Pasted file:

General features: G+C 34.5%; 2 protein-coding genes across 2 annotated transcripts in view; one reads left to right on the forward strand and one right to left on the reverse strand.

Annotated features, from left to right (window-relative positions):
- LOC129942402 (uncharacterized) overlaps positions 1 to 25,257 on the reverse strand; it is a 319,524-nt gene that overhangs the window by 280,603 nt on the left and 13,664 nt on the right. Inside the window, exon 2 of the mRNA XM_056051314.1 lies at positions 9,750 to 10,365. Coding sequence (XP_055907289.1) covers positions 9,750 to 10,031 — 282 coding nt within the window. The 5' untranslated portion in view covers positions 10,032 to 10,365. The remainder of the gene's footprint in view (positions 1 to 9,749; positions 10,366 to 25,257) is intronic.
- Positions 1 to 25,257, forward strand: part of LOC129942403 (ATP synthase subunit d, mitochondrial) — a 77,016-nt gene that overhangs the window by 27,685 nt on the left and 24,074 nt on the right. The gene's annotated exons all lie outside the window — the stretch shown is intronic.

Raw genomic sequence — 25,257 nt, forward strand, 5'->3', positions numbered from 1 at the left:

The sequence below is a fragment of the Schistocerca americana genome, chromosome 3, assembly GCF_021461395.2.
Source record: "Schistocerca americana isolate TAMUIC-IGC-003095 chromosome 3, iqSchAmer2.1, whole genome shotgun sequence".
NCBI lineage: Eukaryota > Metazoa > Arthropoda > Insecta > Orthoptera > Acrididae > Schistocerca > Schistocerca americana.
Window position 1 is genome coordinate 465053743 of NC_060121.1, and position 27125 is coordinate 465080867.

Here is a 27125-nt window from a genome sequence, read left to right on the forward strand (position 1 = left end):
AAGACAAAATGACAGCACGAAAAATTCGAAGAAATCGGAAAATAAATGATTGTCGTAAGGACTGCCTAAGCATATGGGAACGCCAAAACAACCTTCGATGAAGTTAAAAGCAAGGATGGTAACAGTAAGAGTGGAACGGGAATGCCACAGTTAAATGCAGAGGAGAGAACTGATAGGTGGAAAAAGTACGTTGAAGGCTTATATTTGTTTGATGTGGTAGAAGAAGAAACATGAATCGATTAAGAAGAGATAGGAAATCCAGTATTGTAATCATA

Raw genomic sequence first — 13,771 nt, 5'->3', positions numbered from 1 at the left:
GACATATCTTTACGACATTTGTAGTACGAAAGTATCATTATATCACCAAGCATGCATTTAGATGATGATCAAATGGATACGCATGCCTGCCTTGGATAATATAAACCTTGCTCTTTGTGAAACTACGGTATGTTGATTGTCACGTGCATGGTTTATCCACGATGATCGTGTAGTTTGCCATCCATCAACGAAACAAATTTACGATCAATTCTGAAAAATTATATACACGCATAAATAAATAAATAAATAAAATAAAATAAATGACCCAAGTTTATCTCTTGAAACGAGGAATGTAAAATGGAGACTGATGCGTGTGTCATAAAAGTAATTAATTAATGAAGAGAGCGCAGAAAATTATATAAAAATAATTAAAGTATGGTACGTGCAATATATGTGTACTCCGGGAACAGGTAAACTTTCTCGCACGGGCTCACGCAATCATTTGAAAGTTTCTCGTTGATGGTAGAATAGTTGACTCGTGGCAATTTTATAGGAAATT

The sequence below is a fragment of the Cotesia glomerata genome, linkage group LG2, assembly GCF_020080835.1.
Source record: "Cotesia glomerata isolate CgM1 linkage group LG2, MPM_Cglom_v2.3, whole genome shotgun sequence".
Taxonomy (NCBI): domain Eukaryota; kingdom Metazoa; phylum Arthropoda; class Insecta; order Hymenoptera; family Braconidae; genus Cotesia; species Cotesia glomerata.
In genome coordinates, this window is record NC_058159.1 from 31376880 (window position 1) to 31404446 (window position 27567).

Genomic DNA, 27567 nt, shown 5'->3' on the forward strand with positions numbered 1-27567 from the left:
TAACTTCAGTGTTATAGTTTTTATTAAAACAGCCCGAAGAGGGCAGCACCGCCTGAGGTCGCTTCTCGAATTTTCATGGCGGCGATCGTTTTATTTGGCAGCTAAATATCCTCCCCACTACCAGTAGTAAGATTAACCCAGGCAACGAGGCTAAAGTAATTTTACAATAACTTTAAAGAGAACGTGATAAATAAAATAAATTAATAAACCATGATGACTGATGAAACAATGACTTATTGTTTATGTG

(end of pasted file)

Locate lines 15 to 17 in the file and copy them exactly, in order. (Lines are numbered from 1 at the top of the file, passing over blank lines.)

Source record: "Cotesia glomerata isolate CgM1 linkage group LG2, MPM_Cglom_v2.3, whole genome shotgun sequence".
Taxonomy (NCBI): domain Eukaryota; kingdom Metazoa; phylum Arthropoda; class Insecta; order Hymenoptera; family Braconidae; genus Cotesia; species Cotesia glomerata.
In genome coordinates, this window is record NC_058159.1 from 31376880 (window position 1) to 31404446 (window position 27567).